The stator current-based MRAS speed estimator has been designed and test through various software tools. In this paper, design and implementation of an adaptive estimator using the Matlab simulation and implementation using Texas Instruments TMS320F28035 control card on the general purpose AC induction motor was performed.
2. Indirect Field-Oriented Control
In the indirect field-oriented control (IFOC), the rotor flux angle is being measured indirectly, instead of using air gap flux sensors. IFOC estimates the rotor flux by computing the slip speed. The stationary d and q axes are fixed on the stator, and the rotor d and q axes are fixed on the rotor flux. The synchronous d and q axes are rotating at a synchronous speed, and so, there is a slip difference between the rotor speed and the synchronous speed. In order to ensure decoupling between the rotor flux and the torque, the torque component of the current should be aligned with the synchronous q-axis, and the stator flux component of current should be aligned with the synchronous d-axis.
In , the stator and rotor voltage equation of the induction motor in the field orientation synchronous reference frame was described. The general block diagram of the stator current-based MRAS speed estimator is shown in Figure 1.
3. Model Reference Adaptive System Design
Speed estimation methods using MRAS can be classified into various types according to the state variables. The most commonly used are the rotor flux-based MRAS, reactive power MRAS, back emf-based MRAS, and stator current-based MRAS. In [10, 11], in the rotor flux-based MRAS, the rotor flux is used as an output value for the model to estimate the rotor speed. In rotor flux-based MRAS, the presence of an open integration in the stator leads to problems with initial conditions and drift. A low-pass filter may be used instead of the pure integration; however, it has a degrading effect on speed estimation at low speeds and introduces time delay. The model reference adaptive approach based on back emf rather than the rotor flux offers an alternative to avoid the problem of pure integration. The pure integration is avoided in this approach, and there are no low-pass filters that create a bandwidth limit. A more severe source of inaccuracy is a possible mismatch of the reference model parameters and particularly of the stator resistance proposed by Rashed and Stronach in . The solution for these problems is using the stator current-based MRAS speed estimator based on the comparison between the measured stator current of the IM and the estimated current obtained from the stator current model, which is used to estimate the rotor speed.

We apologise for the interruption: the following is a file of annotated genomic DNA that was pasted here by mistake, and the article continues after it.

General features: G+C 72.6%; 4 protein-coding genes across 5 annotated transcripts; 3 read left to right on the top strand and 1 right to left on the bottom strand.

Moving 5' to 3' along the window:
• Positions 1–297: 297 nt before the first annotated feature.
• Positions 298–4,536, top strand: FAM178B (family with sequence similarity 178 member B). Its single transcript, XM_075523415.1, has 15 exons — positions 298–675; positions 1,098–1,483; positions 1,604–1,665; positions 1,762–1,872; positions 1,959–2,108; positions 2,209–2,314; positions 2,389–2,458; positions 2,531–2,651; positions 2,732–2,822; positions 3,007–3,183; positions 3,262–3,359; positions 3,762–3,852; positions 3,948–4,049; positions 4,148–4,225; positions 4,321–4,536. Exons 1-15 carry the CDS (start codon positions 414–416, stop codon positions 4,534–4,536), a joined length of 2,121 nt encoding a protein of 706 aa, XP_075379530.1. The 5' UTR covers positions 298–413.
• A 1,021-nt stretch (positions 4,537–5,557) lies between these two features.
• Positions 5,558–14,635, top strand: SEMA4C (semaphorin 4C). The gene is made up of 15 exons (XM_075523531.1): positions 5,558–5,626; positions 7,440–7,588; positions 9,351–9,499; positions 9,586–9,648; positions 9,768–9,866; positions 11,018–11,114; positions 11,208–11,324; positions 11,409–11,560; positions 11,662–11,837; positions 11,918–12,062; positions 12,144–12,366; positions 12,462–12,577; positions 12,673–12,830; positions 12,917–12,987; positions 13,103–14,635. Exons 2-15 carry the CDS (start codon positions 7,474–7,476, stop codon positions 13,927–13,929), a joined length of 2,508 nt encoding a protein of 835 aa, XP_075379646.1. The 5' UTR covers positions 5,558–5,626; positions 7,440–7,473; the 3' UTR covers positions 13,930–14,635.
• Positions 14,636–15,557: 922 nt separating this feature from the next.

As shown in Figure 2, the stator current-based MRAS speed estimation structure consists basically of a reference model, adjustable model, and an adaptive mechanism. The reference model, which is independent of the rotor speed, calculates the state variable () from the induction motor model and the adjustable model, which is dependent on the rotor speed, and estimates the state variables and . The error between measured and estimated state variables is then used to drive an adaptation mechanism, which generates the estimated speed, for the adjustable model as shown in the block diagram of Figure 2.
3.1. Stator Current-Based MRAS Speed Estimator Design
The stator current-based MRAS speed estimator design is based on the comparison between the measured stator current of the IM and the estimated current obtained from the flux current model as shown in Figure 3. Using stator and rotor voltage and current equation, the mathematical model of the rotor flux and the stator current are estimated in stationary reference frames as follows.